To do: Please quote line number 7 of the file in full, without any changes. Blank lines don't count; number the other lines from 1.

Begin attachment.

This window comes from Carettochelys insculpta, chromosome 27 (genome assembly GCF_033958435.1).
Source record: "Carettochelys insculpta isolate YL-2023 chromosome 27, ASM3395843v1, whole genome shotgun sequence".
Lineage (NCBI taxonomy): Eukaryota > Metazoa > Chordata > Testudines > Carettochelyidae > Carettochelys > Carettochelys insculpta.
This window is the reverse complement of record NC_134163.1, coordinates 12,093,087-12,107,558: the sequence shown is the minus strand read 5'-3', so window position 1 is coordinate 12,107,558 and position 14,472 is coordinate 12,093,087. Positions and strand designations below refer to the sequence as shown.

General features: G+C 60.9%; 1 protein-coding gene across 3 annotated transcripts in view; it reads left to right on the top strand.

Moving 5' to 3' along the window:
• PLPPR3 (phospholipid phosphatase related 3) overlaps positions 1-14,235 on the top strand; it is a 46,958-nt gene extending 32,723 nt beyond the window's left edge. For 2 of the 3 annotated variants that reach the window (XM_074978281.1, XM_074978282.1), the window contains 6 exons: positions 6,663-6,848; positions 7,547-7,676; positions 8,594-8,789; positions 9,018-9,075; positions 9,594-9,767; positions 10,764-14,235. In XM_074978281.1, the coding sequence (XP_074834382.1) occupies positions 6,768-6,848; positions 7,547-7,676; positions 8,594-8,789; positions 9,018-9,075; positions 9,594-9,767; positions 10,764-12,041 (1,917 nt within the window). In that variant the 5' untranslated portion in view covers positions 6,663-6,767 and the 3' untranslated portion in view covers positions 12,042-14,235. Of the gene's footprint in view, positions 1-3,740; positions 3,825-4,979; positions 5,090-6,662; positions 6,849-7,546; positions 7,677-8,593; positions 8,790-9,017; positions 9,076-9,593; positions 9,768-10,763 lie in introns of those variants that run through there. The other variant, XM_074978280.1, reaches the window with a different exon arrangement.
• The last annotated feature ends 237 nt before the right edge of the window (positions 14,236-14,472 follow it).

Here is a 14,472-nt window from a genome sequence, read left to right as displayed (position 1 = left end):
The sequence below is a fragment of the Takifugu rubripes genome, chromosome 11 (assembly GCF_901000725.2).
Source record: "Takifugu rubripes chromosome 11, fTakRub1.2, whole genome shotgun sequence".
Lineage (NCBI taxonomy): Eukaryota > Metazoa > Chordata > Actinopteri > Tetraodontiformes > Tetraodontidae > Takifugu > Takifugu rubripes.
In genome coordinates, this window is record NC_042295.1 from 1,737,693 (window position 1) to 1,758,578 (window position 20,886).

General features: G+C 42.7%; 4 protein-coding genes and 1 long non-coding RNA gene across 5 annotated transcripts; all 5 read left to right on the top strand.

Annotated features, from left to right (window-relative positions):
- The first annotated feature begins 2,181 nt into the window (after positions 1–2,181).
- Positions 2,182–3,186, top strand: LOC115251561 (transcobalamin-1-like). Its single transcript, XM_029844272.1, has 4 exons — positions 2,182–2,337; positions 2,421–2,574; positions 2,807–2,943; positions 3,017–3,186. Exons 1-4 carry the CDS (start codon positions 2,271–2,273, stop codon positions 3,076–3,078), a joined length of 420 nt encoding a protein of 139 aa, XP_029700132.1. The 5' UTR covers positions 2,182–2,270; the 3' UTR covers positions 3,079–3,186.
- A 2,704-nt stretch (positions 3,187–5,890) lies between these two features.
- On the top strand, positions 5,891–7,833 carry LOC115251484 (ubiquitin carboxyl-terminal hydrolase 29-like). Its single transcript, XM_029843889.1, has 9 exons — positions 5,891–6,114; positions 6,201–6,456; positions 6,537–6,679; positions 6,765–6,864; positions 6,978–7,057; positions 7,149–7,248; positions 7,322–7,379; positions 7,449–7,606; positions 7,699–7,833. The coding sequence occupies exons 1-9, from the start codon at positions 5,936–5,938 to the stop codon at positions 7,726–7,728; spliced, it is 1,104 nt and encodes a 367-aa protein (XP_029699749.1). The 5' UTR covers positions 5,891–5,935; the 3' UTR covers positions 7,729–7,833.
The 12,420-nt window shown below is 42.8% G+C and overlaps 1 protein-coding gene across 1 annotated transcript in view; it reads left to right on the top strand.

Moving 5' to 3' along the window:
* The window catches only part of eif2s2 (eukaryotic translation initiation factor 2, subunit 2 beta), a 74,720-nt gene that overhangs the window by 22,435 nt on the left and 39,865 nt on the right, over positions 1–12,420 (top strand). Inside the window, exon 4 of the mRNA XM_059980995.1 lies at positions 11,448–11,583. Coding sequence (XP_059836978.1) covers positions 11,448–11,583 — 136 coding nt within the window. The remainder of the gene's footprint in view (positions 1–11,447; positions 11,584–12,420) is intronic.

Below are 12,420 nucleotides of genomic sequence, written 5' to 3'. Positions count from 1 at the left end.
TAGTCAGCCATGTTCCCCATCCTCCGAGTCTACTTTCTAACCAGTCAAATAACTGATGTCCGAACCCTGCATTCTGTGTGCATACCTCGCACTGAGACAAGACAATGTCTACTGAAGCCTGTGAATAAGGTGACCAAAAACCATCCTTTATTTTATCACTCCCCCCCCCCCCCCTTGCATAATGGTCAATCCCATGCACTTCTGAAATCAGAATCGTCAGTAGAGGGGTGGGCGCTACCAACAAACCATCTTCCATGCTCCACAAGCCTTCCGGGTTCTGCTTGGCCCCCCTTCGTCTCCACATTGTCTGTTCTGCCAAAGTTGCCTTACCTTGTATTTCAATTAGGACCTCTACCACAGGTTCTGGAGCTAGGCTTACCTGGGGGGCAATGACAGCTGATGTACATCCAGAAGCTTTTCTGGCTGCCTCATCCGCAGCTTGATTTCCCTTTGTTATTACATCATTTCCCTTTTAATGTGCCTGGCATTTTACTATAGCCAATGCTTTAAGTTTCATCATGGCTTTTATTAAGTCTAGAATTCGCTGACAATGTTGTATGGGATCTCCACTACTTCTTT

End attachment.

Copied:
• PLPPR3 (phospholipid phosphatase related 3) overlaps positions 1-14,235 on the top strand; it is a 46,958-nt gene extending 32,723 nt beyond the window's left edge. For 2 of the 3 annotated variants that reach the window (XM_074978281.1, XM_074978282.1), the window contains 6 exons: positions 6,663-6,848; positions 7,547-7,676; positions 8,594-8,789; positions 9,018-9,075; positions 9,594-9,767; positions 10,764-14,235. In XM_074978281.1, the coding sequence (XP_074834382.1) occupies positions 6,768-6,848; positions 7,547-7,676; positions 8,594-8,789; positions 9,018-9,075; positions 9,594-9,767; positions 10,764-12,041 (1,917 nt within the window). In that variant the 5' untranslated portion in view covers positions 6,663-6,767 and the 3' untranslated portion in view covers positions 12,042-14,235. Of the gene's footprint in view, positions 1-3,740; positions 3,825-4,979; positions 5,090-6,662; positions 6,849-7,546; positions 7,677-8,593; positions 8,790-9,017; positions 9,076-9,593; positions 9,768-10,763 lie in introns of those variants that run through there. The other variant, XM_074978280.1, reaches the window with a different exon arrangement.